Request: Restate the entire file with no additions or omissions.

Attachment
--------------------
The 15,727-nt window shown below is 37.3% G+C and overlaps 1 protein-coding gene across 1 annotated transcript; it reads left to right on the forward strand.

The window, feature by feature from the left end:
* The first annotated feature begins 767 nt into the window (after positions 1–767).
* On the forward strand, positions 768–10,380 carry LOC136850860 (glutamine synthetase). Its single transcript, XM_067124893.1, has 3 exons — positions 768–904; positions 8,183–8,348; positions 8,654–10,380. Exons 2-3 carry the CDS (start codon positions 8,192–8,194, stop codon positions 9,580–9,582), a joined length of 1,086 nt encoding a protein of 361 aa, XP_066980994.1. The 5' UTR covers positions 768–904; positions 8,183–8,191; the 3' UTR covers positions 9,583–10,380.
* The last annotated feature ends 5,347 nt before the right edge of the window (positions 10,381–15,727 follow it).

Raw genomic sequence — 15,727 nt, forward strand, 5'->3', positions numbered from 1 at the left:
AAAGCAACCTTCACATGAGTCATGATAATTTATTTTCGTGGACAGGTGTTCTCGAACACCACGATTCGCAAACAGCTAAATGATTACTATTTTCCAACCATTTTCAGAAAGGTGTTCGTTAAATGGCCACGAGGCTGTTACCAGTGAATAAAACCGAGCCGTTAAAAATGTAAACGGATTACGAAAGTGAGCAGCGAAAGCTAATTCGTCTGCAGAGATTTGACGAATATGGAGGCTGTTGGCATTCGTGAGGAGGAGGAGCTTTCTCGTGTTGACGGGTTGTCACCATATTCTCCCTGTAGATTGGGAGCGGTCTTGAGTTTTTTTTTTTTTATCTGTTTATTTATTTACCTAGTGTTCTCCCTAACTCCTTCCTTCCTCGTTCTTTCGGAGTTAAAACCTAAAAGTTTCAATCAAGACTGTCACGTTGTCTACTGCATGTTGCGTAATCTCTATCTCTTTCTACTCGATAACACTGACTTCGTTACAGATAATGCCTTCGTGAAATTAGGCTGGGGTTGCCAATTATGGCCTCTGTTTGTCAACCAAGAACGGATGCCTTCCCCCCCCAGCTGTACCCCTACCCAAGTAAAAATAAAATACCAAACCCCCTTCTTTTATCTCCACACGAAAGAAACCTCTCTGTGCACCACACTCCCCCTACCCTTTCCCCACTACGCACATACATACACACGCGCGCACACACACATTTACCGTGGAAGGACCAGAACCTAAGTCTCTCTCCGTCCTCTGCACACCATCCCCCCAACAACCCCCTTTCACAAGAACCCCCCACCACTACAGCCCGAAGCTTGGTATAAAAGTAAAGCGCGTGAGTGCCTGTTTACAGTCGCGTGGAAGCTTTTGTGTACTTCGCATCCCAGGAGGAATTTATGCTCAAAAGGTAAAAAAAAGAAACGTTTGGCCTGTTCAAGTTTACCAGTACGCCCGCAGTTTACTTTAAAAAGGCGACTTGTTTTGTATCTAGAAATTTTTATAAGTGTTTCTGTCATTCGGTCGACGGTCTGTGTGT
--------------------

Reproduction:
The 15,727-nt window shown below is 37.3% G+C and overlaps 1 protein-coding gene across 1 annotated transcript; it reads left to right on the forward strand.

The window, feature by feature from the left end:
* The first annotated feature begins 767 nt into the window (after positions 1–767).
* On the forward strand, positions 768–10,380 carry LOC136850860 (glutamine synthetase). Its single transcript, XM_067124893.1, has 3 exons — positions 768–904; positions 8,183–8,348; positions 8,654–10,380. Exons 2-3 carry the CDS (start codon positions 8,192–8,194, stop codon positions 9,580–9,582), a joined length of 1,086 nt encoding a protein of 361 aa, XP_066980994.1. The 5' UTR covers positions 768–904; positions 8,183–8,191; the 3' UTR covers positions 9,583–10,380.
* The last annotated feature ends 5,347 nt before the right edge of the window (positions 10,381–15,727 follow it).

Raw genomic sequence — 15,727 nt, forward strand, 5'->3', positions numbered from 1 at the left:
AAAGCAACCTTCACATGAGTCATGATAATTTATTTTCGTGGACAGGTGTTCTCGAACACCACGATTCGCAAACAGCTAAATGATTACTATTTTCCAACCATTTTCAGAAAGGTGTTCGTTAAATGGCCACGAGGCTGTTACCAGTGAATAAAACCGAGCCGTTAAAAATGTAAACGGATTACGAAAGTGAGCAGCGAAAGCTAATTCGTCTGCAGAGATTTGACGAATATGGAGGCTGTTGGCATTCGTGAGGAGGAGGAGCTTTCTCGTGTTGACGGGTTGTCACCATATTCTCCCTGTAGATTGGGAGCGGTCTTGAGTTTTTTTTTTTTTATCTGTTTATTTATTTACCTAGTGTTCTCCCTAACTCCTTCCTTCCTCGTTCTTTCGGAGTTAAAACCTAAAAGTTTCAATCAAGACTGTCACGTTGTCTACTGCATGTTGCGTAATCTCTATCTCTTTCTACTCGATAACACTGACTTCGTTACAGATAATGCCTTCGTGAAATTAGGCTGGGGTTGCCAATTATGGCCTCTGTTTGTCAACCAAGAACGGATGCCTTCCCCCCCCAGCTGTACCCCTACCCAAGTAAAAATAAAATACCAAACCCCCTTCTTTTATCTCCACACGAAAGAAACCTCTCTGTGCACCACACTCCCCCTACCCTTTCCCCACTACGCACATACATACACACGCGCGCACACACACATTTACCGTGGAAGGACCAGAACCTAAGTCTCTCTCCGTCCTCTGCACACCATCCCCCCAACAACCCCCTTTCACAAGAACCCCCCACCACTACAGCCCGAAGCTTGGTATAAAAGTAAAGCGCGTGAGTGCCTGTTTACAGTCGCGTGGAAGCTTTTGTGTACTTCGCATCCCAGGAGGAATTTATGCTCAAAAGGTAAAAAAAAGAAACGTTTGGCCTGTTCAAGTTTACCAGTACGCCCGCAGTTTACTTTAAAAAGGCGACTTGTTTTGTATCTAGAAATTTTTATAAGTGTTTCTGTCATTCGGTCGACGGTCTGTGTGT